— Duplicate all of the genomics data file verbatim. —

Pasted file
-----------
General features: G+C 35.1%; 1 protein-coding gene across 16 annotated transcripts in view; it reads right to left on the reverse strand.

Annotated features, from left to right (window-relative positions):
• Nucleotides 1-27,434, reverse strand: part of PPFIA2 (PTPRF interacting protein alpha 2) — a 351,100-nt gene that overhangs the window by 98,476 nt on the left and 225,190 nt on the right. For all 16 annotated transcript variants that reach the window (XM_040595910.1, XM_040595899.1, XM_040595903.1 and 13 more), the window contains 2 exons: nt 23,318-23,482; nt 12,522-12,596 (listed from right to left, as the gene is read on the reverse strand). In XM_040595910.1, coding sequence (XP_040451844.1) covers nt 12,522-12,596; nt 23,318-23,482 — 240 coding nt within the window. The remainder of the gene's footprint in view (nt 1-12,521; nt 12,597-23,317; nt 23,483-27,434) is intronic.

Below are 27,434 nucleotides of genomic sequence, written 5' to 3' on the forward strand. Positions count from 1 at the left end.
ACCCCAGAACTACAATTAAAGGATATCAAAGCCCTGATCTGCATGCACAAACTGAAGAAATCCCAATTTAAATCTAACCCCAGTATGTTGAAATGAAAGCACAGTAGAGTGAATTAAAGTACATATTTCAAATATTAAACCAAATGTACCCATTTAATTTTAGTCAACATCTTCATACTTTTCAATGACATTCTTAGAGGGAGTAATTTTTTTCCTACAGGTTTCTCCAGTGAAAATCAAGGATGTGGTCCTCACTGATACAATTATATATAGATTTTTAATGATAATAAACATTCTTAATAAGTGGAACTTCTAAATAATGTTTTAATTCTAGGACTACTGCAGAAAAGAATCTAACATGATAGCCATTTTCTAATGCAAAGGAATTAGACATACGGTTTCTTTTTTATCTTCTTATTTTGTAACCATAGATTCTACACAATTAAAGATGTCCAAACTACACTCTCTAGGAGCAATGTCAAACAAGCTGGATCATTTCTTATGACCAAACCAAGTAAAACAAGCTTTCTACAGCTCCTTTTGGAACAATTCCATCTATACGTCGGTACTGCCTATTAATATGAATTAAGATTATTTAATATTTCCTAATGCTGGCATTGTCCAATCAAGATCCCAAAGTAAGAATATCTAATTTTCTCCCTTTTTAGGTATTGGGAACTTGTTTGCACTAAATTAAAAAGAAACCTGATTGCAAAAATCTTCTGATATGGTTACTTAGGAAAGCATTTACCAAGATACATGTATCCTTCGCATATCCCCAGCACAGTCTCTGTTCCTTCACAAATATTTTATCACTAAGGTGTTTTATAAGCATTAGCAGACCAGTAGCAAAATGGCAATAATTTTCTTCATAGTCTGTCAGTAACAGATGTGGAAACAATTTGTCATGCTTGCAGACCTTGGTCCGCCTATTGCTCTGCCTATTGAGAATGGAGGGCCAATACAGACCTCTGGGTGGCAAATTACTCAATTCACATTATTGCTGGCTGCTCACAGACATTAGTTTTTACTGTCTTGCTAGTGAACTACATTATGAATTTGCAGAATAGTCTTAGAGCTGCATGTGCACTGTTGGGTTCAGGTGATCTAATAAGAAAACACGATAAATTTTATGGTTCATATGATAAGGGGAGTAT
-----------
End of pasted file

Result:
General features: G+C 35.1%; 1 protein-coding gene across 16 annotated transcripts in view; it reads right to left on the reverse strand.

Annotated features, from left to right (window-relative positions):
• Nucleotides 1-27,434, reverse strand: part of PPFIA2 (PTPRF interacting protein alpha 2) — a 351,100-nt gene that overhangs the window by 98,476 nt on the left and 225,190 nt on the right. For all 16 annotated transcript variants that reach the window (XM_040595910.1, XM_040595899.1, XM_040595903.1 and 13 more), the window contains 2 exons: nt 23,318-23,482; nt 12,522-12,596 (listed from right to left, as the gene is read on the reverse strand). In XM_040595910.1, coding sequence (XP_040451844.1) covers nt 12,522-12,596; nt 23,318-23,482 — 240 coding nt within the window. The remainder of the gene's footprint in view (nt 1-12,521; nt 12,597-23,317; nt 23,483-27,434) is intronic.

Below are 27,434 nucleotides of genomic sequence, written 5' to 3' on the forward strand. Positions count from 1 at the left end.
ACCCCAGAACTACAATTAAAGGATATCAAAGCCCTGATCTGCATGCACAAACTGAAGAAATCCCAATTTAAATCTAACCCCAGTATGTTGAAATGAAAGCACAGTAGAGTGAATTAAAGTACATATTTCAAATATTAAACCAAATGTACCCATTTAATTTTAGTCAACATCTTCATACTTTTCAATGACATTCTTAGAGGGAGTAATTTTTTTCCTACAGGTTTCTCCAGTGAAAATCAAGGATGTGGTCCTCACTGATACAATTATATATAGATTTTTAATGATAATAAACATTCTTAATAAGTGGAACTTCTAAATAATGTTTTAATTCTAGGACTACTGCAGAAAAGAATCTAACATGATAGCCATTTTCTAATGCAAAGGAATTAGACATACGGTTTCTTTTTTATCTTCTTATTTTGTAACCATAGATTCTACACAATTAAAGATGTCCAAACTACACTCTCTAGGAGCAATGTCAAACAAGCTGGATCATTTCTTATGACCAAACCAAGTAAAACAAGCTTTCTACAGCTCCTTTTGGAACAATTCCATCTATACGTCGGTACTGCCTATTAATATGAATTAAGATTATTTAATATTTCCTAATGCTGGCATTGTCCAATCAAGATCCCAAAGTAAGAATATCTAATTTTCTCCCTTTTTAGGTATTGGGAACTTGTTTGCACTAAATTAAAAAGAAACCTGATTGCAAAAATCTTCTGATATGGTTACTTAGGAAAGCATTTACCAAGATACATGTATCCTTCGCATATCCCCAGCACAGTCTCTGTTCCTTCACAAATATTTTATCACTAAGGTGTTTTATAAGCATTAGCAGACCAGTAGCAAAATGGCAATAATTTTCTTCATAGTCTGTCAGTAACAGATGTGGAAACAATTTGTCATGCTTGCAGACCTTGGTCCGCCTATTGCTCTGCCTATTGAGAATGGAGGGCCAATACAGACCTCTGGGTGGCAAATTACTCAATTCACATTATTGCTGGCTGCTCACAGACATTAGTTTTTACTGTCTTGCTAGTGAACTACATTATGAATTTGCAGAATAGTCTTAGAGCTGCATGTGCACTGTTGGGTTCAGGTGATCTAATAAGAAAACACGATAAATTTTATGGTTCATATGATAAGGGGAGTAT